Choose your own eating adventure at the 2010 Big Apple BBQ Block Party

Get your gloves on - it's time for a party!

One of the great New York — neigh, American — events of the year is about to be upon us. A gathering of some of the biggest names in barbecue will descend on Madison Square Park on June 12-13 for the 2010 Big Apple Barbecue Block Party, where they’ll cook until every mouth has been fed and every tummy has been sated.

The pitmasters will begin slinging their creations at 11 AM each day, as 100,000 visitors queue up to sample some of the country’s best barbecue for $8 a plate — beef brisket, whole hog, pulled pork shoulder, ribs, smoked sausage — you name it.

Not only will there be an unprecedented eighteen (eighteen!) barbecue icons on hand preparing delectable meats and sides, but there will be free live music, an outdoor beer garden and several free educational panel discussions and cooking demonstrations.

But with 18 barbecue joints, which to try? Below are my top can’t-miss recommendations.


1) Get a pulled pork sandwich from Big Bob Gibson Bar-B-Q, from Decatur, Alabama. Pit master Chris Lilly’s pork is chock full of nuanced smoky flavor and signature spices, while remaining moist and tender. Of all the pulled pork sandwiches I’ve had in my life (and I’ve had dozens), Lilly’s have been the most consistent and delicious I’ve come accross. You can try one of Big Bob’s several signature BBQ sauces, if you dare, but this meat needs no adornment.

Big Bob’s Beautiful Bounty

2) Gobble down a plate of brisket and sausage from The Salt Lick, of Driftwood, Texas. Michael Rodriguez and crew are no longer the winners of the “longest distance traveled” award, but they are still the BBQ beef kings. They turn out pink smoke laden beef and juicy, spicy sausage that bests the competition when in the Big Apple. Be sure to ask for a bit of the “moist” end of the brisket — you won’t be disappointed.

Brisket and Sausage and Cole Slaw (Oh My!)


3) Grab a whole hog sandwich from Mitchell’s BBQ, of Wilson, North Carolina. For those unfamiliar to whole hog cooking, it involves slicing an entire pig right down the middle, seasoning the insides with spices and marinades and then smoking the whole thing on a huge grill. The meat, fortunately, more than makes up for the effort it takes to prepare it. Juicier than the traditional pulled pork sandwich, Mitchell’s whole hog is replete with a vinegar-based sauce that gives it a kick not found in some of the other sandwiches on offer. The meat is rich and incredibly flavorful (though it lacks a bit of the complexity from smoke penetration that many people expect in their pork).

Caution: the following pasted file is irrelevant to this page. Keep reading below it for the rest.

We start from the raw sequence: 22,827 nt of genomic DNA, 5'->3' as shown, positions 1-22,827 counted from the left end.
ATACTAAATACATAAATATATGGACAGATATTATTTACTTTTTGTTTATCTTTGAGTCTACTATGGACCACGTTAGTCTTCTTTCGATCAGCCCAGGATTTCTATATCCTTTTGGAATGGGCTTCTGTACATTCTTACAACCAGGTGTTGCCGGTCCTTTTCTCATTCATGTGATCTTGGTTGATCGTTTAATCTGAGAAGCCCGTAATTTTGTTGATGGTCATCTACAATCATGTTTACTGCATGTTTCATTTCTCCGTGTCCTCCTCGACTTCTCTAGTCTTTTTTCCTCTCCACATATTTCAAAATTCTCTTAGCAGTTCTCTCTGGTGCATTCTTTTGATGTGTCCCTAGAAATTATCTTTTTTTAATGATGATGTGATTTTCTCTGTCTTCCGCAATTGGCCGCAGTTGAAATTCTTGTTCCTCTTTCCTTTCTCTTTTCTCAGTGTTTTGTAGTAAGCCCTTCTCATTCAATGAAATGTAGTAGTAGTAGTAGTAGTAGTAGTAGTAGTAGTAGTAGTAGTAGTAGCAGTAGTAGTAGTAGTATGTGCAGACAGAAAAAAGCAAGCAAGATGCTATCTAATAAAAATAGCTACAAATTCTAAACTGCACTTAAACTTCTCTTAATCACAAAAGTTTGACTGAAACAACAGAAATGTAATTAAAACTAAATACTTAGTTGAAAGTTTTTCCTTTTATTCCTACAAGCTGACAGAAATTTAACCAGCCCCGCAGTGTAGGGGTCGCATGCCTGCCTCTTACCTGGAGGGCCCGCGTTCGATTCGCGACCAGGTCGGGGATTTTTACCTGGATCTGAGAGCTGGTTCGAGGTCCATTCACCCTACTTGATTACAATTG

Mitchell’s Whole Hog on a Roll

4) Chow down on a plate of ribs from the 17th Street Bar & Grill of Murphysboro, Illinois. These are traditional Memphis style baby back ribs which are dry rubbed to let the succulent meat shine. Lovers of BBQ baked beans should make it a particular point to stop by the 17th Street stand, as their version (which accompanies the two or three ribs you’ll get) is quite simply the finest I’ve ever tasted.

17th Street’s Succulent Ribs and Phenomenal Baked Beans


5) New this year: Chomp on some burgoo and BBQ mutton from Ken Bosley’s Moonlite Bar-B-Q Inn in Owensboro, Kentucky, lauded everywhere from the Wall Street Journal to Gourmet magazine (R.I.P.). Mr. Bosley’s mutton — meat from a lamb that’s at least a year old is called mutton — is cooked over hickory logs to give it its unique flavor. For food lovers, this is a unique opportunity to try a beloved regional classic that rarely gets much play outside of the Bluegrass State. Burgoo is a hearty soup made from mutton, chicken, and a variety of vegetables. Apparently, no two cooks prepare it the same way, so you know this will be a singular side.
6) Saddle up to a plate of Pappy’s Smokehouse‘s St. Louis-style ribs. Pappy’s is a newcomer to the national scene, having only opened its doors in 2008. Call them precocious, but in their first two years of existence, they were voted the best in St. Louis by the River Front Times. These ribs, which are cooked for up to 18 hours over apple and cherry wood, are dry rubbed and only served fresh off the smoker, per their owner’s demand (he apparently doesn’t believe in re-heating). As their menu states, “Sauce is on the side ’cause there’s nothing to hide.” Tear into the tender meat and you’ll see where all that time and energy went.

Whether you try one plate or eight, I assure you that you will not be disappointed!

If you’re in from out of town and want to stay as close to the festival as possible, book a room nearby at the The MAve, Gershwin Hotel, Hotel Giraffe, or Wyndham Garden Hotel Manhattan, Chelsea West.

— Marc Smith of Edacious

[Photos courtesy of Marc Smith]